This interview seeks information on performance in previous positions based on the soft skills required.
Thanks to questions such as “What has been your most significant success?” you will be able to know indicators of success, specific tasks performed, time of action, and other information of interest.
These interviews focus on detecting the candidate’s differential points and are an alternative to the competency-based interview.
It benefits candidates who lack sufficient experience and allows you to detect their potential.
This is an uncommon interview. It is usually used for jobs that require a high degree of resistance to stress or adverse conditions.
They are not processes that take care of the candidate, so they are relegated in favor of the other types we have recently discussed.
Guidelines to follow when conducting a personnel selection interview
As we have been saying, defining the objectives is of utmost importance for the interview to fulfill its function.
Defining the job position exhaustively, studying the candidate, selecting the type of interview, and analyzing parameterizable elements throughout the interview are decisive aspects.
It is time to talk about the 3 phases of a recruitment interview:
- Initial or introductory.
- Central or development.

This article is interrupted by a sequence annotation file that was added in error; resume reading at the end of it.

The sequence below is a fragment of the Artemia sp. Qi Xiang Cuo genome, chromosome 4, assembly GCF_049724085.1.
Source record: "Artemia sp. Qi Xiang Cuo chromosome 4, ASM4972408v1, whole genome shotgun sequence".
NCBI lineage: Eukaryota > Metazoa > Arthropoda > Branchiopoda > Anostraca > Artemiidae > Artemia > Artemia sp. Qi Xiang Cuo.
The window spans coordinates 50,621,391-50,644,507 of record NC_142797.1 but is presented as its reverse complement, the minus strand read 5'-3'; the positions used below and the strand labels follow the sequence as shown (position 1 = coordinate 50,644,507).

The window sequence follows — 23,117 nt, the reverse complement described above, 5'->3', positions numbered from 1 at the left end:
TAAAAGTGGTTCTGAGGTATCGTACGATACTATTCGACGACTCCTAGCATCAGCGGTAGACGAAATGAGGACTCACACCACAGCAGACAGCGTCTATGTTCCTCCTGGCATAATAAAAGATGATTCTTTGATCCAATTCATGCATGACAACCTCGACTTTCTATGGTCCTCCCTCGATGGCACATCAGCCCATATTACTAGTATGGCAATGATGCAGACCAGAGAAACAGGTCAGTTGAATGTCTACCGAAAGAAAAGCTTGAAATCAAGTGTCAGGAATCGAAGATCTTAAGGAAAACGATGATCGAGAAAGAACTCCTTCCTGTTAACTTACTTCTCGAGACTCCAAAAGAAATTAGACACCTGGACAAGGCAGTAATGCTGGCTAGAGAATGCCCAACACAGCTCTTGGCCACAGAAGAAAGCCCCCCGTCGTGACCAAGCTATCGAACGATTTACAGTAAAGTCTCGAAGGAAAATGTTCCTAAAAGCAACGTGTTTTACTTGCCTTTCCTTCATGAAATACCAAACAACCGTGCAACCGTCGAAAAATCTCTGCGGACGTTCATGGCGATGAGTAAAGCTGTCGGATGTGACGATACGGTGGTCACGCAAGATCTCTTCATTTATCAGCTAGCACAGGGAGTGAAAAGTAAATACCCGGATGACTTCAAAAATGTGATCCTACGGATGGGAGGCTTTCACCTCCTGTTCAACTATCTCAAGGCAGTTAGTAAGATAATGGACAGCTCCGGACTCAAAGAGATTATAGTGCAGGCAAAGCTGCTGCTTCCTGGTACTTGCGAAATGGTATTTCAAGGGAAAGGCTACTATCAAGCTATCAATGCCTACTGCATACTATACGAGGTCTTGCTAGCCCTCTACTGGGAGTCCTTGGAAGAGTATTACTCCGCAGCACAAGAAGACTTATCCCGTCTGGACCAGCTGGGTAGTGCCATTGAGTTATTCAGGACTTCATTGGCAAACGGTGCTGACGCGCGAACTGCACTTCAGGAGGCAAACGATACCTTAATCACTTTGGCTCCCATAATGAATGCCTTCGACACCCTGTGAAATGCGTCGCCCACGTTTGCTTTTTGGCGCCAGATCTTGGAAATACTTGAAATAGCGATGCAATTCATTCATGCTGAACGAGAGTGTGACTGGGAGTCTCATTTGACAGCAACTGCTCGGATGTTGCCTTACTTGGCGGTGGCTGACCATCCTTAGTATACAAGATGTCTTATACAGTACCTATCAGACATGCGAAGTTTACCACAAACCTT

- Closing and farewell.
This information will help you optimally articulate your interviews, considering everything discussed so far.
Initial or introductory
The initial phase should be focused on reducing the candidate’s anxiety by seeking empathy. It can begin with a talk on a topic not related to the interview.
Subsequently, it is important to show a summary of how the test will be developed. You can remember the details of the position offered and information about the values and mission of the company before starting with the questions.
Central or development phase
The central phase has the candidate as the protagonist, who must answer the questions or scenarios that you propose.
Depending on the type of interview you are conducting, you can start with questions linked to the CV, which reduce the interviewee’s anxiety because he/she usually has them prepared.
Gradually you can increase their intensity with questions that reveal their motivations, expectations, knowledge of the company or their interests and hobbies.
Closing and farewell
In the final phase, the candidate can ask questions or raise doubts about the process or the vacancy.
The closing is important because it projects a certain image of your company and should be done in a way that avoids being abrupt.
After the interview, take time to point out the candidate’s strengths and weaknesses and to record your impressions, even if you have recorded the interview and plan to work with specific reports afterwards.
Regardless of the context of the interview – face-to-face, telephone or virtual – providing safe environments in which you can establish objectively analyzable parameters will improve your company’s appeal to talent.